Over the years, children have grown accustomed to violent video games, such as first-person shooters. There has been a lot of controversy over these violent video games and whether or not they should be sold to children who are under age 18.
According to the New York Times, the Supreme Court Tuesday, Nov. 2, began hearing arguments on a case involving a California ban on selling violent video games to minors. The Court’s decision could determine how much First Amendment protection video games enjoy and whether the California ban is unconstitutional. If the Supreme Court agrees with California on the ban, it means that a store caught selling a violent video game to a minor would face a $1,000 fine. This case about First Amendment protection and the constitutionality of the violent video games ban will set a precedent for years ahead.
I think video games deserve First Amendment protection because they are a significant part of free speech and how we express individuality. As an American citizen, it should be my choice whether or not I want to play a violent video game and whether I want my children playing it as well. I am not a parent, but I do believe that the parent is responsible for whether or not the child under age 18 plays such graphic games. I do not agree with the California ban and think the Supreme Court should say it is unconstitutional.
If you walk in on your child playing a violent video game and you do not want them to, then just take the game away. It is the job of the parent to say whether or not their child should be exposed to the violent video game and not the role of the government. Video games are something children play as a fantasy and most of the children know that stealing a car or axing someone is not right, but it is the parent who needs to teach those values. A teenager who plays a violent video game is not going to grow up to kill people if the parent taught the child good morals and values. Although, if the law was upheld as constitutional, it would not surprise me because this is not the first time items have been banned from being sold to minors.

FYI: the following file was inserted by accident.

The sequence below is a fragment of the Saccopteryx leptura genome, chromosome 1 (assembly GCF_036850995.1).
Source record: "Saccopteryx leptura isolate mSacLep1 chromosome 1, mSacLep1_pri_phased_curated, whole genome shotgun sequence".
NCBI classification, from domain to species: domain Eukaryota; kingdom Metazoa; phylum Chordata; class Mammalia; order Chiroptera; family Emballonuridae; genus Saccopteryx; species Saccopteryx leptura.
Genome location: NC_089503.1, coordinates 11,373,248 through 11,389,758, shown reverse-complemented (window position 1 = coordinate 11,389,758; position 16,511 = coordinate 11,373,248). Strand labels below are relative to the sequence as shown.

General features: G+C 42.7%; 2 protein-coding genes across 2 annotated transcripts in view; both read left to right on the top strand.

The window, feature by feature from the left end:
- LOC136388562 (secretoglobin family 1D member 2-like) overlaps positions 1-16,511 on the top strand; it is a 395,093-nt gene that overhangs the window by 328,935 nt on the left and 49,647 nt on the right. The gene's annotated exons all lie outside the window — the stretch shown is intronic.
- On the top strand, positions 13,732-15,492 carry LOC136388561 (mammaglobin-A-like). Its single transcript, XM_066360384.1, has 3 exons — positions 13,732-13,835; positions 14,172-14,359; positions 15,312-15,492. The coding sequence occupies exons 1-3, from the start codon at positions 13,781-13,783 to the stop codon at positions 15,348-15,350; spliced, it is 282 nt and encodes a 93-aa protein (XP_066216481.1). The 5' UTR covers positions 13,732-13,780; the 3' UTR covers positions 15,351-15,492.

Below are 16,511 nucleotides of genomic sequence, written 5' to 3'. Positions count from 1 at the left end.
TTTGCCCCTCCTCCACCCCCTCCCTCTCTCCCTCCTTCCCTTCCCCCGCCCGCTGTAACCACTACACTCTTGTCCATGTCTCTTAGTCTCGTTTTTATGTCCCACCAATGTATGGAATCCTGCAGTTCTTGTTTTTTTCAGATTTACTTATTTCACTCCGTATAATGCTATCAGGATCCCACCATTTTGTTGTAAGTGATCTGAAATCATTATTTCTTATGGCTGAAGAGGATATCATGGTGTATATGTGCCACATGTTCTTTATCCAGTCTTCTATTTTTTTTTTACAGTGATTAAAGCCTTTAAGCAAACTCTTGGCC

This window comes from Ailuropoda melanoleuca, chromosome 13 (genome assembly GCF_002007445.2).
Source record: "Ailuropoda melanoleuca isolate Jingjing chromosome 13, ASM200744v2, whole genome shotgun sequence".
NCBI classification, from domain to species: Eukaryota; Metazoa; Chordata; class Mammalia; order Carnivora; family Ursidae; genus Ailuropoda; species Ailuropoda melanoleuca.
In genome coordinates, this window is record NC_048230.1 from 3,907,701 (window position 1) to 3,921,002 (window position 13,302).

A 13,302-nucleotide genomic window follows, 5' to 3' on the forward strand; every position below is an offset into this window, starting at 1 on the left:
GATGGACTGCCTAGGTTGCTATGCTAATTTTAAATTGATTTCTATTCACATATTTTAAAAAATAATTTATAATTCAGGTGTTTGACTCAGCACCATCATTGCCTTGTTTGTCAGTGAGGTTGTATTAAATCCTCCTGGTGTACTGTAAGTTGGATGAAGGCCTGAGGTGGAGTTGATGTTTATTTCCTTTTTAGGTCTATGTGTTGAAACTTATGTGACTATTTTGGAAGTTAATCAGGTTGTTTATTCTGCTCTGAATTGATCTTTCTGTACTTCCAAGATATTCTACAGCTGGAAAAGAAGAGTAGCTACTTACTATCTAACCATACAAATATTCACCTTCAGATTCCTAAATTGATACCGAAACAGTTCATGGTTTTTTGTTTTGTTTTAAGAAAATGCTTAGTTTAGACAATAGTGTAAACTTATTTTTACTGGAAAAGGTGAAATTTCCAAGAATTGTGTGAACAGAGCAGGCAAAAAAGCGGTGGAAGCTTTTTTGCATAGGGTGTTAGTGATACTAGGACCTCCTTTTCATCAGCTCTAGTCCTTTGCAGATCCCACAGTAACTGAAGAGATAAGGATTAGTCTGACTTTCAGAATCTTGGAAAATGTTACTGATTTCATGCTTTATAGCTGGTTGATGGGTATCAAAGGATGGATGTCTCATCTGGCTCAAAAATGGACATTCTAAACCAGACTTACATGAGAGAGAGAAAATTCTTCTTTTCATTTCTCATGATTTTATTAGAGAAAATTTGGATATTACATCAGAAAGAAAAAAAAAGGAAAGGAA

According to Justia, Ginsberg v. New York in 1968 allowed government regulation of the distribution of sexually explicit materials to minors. This court ruling was wrong in my opinion because of the fact the explicit materials did not contain obscenity, which is not protected by the First Amendment. This court case has set an odd meaning of what is considered obscene and what is just graphic or disgusting in the eyes of government regulators. Although that court case dealt with magazines and such, you would have to think that they would apply that law to other media such as video games. I do not think this court case made the right decision and, by doing so, it has limited First Amendment protection.
Our First Amendment right is freedom of expression, and this includes what you wear, how you act and even what video games you choose to play. I think the responsible party in the violent video game battle is the parents because they can stop their children from playing video games and it should be their responsibility. It is common knowledge that the more you do not want a child to do something, the more they will do it. If a teenager really wants the new violent video game that is hitting store shelves, you can bet that they will manage to buy it one way or another. We cannot stop our children from growing up and experiencing things; we can only give them the tools to make the right decision.
Adam Liptak, “Supreme Court Debates Violent Video Game Ban”, The New York Times
Justia, Ginsberg V. New York